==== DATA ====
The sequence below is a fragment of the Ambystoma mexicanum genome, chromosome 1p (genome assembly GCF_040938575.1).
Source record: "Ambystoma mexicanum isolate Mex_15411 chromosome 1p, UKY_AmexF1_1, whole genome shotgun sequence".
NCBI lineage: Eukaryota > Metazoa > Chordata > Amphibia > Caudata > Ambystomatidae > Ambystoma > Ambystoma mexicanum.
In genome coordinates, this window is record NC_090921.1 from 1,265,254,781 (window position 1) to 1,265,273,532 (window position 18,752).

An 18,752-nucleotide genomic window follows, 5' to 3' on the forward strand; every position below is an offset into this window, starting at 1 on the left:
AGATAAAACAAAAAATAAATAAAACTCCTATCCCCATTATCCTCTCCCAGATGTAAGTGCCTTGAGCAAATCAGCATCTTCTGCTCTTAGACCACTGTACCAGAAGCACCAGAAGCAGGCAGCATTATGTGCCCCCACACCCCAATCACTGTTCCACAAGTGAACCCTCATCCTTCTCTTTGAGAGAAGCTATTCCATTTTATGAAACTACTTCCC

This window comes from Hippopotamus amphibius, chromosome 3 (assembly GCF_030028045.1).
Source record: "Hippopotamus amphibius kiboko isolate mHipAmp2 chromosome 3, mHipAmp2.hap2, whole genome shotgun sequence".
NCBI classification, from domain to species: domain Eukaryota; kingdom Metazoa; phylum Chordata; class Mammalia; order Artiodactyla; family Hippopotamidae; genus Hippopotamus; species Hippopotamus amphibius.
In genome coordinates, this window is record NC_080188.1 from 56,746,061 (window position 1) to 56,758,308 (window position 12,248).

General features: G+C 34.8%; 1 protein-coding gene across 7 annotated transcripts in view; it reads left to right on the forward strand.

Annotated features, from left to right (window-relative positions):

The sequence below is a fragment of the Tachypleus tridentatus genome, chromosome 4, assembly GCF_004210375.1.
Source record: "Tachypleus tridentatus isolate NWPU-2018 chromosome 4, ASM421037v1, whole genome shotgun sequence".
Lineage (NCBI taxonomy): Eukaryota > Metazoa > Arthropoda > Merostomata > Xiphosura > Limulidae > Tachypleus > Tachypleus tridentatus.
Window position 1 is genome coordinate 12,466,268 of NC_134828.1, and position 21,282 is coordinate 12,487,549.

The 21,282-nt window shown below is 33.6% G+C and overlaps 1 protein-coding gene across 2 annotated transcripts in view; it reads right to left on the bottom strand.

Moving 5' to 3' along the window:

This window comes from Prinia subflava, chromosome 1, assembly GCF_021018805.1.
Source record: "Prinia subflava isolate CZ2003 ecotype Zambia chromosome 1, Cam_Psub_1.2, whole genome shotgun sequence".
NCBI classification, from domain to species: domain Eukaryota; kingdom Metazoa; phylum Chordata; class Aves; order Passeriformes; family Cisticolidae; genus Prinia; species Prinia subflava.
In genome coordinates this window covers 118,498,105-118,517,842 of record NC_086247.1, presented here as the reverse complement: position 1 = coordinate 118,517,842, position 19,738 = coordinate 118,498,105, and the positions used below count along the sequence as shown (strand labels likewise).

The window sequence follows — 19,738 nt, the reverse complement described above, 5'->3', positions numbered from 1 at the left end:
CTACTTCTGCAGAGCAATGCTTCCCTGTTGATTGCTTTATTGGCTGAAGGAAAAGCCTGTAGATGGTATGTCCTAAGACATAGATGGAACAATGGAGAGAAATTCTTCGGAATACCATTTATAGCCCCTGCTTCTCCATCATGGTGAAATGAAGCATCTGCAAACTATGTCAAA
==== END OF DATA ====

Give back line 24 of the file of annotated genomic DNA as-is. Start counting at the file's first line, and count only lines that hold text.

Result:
CTACTTCTGCAGAGCAATGCTTCCCTGTTGATTGCTTTATTGGCTGAAGGAAAAGCCTGTAGATGGTATGTCCTAAGACATAGATGGAACAATGGAGAGAAATTCTTCGGAATACCATTTATAGCCCCTGCTTCTCCATCATGGTGAAATGAAGCATCTGCAAACTATGTCAAA